Larne RNLI called to suspected vessel in trouble
Larne RNLI was asked to investigate a suspected vessel in trouble near the Maidens in County Antrim yesterday evening (Friday 30 March) at 4:35pm, after a member of the public alerted the Coastguard. It was reported that there was smoke coming from a vessel and that it looked like it was sinking.
It was reported that there was smoke coming from a vessel and that it looked like it was sinking.
At the request of Belfast Coastguard, Larne RNLI launched the all weather lifeboat Dr John McSparran into a slight sea with excellent visibility.
Due to the possible severity of the report, Larne RNLI’s coxswain, Frank Healy, requested that the inshore lifeboat also be launched to assist.
Larne RNLI’s volunteer crew made their way to the Maidens to investigate the report. Upon arrival it was discovered that a training exercise was underway and that there were no vessels in any distress.
After consulting with the Belfast Coastguard, it was decided that no further search was required.
Speaking after the call out, Paul Johnston, Larne RNLI Deputy Launching Authority, said: ‘We would like to commend the member of the public for contacting the Coastguard and raising the alarm. We would always much rather lauch to find all is safe and well than not launch at all.’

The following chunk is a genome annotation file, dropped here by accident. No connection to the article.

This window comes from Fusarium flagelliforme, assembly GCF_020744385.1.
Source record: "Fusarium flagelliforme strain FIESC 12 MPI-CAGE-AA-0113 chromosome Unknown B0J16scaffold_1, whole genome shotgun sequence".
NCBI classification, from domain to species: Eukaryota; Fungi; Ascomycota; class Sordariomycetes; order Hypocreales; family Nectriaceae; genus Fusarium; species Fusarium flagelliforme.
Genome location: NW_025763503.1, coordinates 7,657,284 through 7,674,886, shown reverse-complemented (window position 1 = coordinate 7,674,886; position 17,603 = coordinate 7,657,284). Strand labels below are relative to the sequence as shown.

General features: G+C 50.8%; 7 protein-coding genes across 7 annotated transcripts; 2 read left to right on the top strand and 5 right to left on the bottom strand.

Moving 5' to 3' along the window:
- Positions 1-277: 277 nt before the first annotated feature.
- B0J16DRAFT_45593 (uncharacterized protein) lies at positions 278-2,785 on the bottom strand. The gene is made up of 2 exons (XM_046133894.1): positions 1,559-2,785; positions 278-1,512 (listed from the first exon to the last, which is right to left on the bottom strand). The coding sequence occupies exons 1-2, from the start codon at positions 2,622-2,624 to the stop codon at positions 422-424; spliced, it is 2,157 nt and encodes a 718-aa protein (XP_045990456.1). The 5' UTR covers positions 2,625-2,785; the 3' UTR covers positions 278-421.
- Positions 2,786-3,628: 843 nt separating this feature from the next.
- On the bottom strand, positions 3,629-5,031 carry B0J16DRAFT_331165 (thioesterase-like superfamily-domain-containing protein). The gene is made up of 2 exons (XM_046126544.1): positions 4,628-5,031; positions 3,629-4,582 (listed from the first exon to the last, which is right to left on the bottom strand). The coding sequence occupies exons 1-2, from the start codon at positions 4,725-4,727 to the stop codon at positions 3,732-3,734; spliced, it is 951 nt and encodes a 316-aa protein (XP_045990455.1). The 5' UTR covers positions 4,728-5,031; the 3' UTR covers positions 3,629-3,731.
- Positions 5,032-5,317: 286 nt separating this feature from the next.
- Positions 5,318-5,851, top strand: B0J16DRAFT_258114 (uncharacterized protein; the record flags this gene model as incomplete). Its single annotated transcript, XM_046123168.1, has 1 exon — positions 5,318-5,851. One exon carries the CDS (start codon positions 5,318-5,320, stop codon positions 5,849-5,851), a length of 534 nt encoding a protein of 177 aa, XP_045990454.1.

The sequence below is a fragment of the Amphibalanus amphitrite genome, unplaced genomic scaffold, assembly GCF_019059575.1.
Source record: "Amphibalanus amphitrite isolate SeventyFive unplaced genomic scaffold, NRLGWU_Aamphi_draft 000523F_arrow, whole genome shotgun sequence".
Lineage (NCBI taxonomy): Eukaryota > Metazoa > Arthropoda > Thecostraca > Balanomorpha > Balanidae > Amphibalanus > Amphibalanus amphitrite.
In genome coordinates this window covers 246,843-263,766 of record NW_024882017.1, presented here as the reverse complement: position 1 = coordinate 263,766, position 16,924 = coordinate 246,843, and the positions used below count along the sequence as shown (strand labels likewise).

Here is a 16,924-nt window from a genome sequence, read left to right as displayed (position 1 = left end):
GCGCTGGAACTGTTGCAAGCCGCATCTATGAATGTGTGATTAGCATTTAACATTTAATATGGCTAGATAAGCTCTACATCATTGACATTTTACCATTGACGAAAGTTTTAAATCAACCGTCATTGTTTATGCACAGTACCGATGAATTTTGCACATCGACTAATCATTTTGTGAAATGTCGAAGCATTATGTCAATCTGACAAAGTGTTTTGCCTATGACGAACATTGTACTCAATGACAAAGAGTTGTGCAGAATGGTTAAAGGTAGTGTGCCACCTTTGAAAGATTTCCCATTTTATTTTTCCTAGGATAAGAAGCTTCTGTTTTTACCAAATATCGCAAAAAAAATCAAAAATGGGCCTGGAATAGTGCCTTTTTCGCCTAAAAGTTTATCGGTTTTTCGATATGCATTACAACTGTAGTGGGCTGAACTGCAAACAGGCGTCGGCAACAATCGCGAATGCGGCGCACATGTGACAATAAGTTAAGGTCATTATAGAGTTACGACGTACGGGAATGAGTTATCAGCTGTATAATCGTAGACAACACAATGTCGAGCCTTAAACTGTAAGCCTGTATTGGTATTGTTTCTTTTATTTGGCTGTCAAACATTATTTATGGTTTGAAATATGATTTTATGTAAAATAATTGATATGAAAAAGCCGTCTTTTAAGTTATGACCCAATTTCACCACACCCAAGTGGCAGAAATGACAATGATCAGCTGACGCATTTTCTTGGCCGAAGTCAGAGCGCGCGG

Key facts about the RNLI
The RNLI charity saves lives at sea. Its volunteers provide a 24-hour search and rescue service around the United Kingdom and Republic of Ireland coasts. The RNLI operates over 238 lifeboat stations in the UK and Ireland and, in a normal year, more than 240 lifeguard units on beaches around the UK and Channel Islands. The RNLI is independent of Coastguard and government and depends on voluntary donations and legacies to maintain its rescue service. Since the RNLI was founded in 1824, its lifeboat crews and lifeguards have saved over 142,700 lives.